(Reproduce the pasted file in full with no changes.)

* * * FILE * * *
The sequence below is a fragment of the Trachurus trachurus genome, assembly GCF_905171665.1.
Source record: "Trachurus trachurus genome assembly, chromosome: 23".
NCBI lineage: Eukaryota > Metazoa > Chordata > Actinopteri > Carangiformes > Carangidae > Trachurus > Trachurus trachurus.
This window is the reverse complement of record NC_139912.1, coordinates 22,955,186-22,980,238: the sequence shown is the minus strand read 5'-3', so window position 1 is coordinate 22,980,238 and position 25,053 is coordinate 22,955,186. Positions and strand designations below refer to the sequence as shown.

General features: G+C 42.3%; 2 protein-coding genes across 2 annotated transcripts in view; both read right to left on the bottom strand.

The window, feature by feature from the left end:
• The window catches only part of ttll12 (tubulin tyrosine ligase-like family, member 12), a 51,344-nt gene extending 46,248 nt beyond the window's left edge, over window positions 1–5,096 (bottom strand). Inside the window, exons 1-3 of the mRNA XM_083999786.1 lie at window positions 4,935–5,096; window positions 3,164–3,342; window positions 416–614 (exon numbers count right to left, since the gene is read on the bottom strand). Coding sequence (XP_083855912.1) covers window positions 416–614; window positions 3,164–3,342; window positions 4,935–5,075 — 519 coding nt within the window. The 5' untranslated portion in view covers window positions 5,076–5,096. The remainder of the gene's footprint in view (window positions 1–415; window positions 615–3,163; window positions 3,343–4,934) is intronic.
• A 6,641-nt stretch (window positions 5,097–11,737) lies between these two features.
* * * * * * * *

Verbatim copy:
The sequence below is a fragment of the Trachurus trachurus genome, assembly GCF_905171665.1.
Source record: "Trachurus trachurus genome assembly, chromosome: 23".
NCBI lineage: Eukaryota > Metazoa > Chordata > Actinopteri > Carangiformes > Carangidae > Trachurus > Trachurus trachurus.
This window is the reverse complement of record NC_139912.1, coordinates 22,955,186-22,980,238: the sequence shown is the minus strand read 5'-3', so window position 1 is coordinate 22,980,238 and position 25,053 is coordinate 22,955,186. Positions and strand designations below refer to the sequence as shown.

General features: G+C 42.3%; 2 protein-coding genes across 2 annotated transcripts in view; both read right to left on the bottom strand.

The window, feature by feature from the left end:
• The window catches only part of ttll12 (tubulin tyrosine ligase-like family, member 12), a 51,344-nt gene extending 46,248 nt beyond the window's left edge, over window positions 1–5,096 (bottom strand). Inside the window, exons 1-3 of the mRNA XM_083999786.1 lie at window positions 4,935–5,096; window positions 3,164–3,342; window positions 416–614 (exon numbers count right to left, since the gene is read on the bottom strand). Coding sequence (XP_083855912.1) covers window positions 416–614; window positions 3,164–3,342; window positions 4,935–5,075 — 519 coding nt within the window. The 5' untranslated portion in view covers window positions 5,076–5,096. The remainder of the gene's footprint in view (window positions 1–415; window positions 615–3,163; window positions 3,343–4,934) is intronic.
• A 6,641-nt stretch (window positions 5,097–11,737) lies between these two features.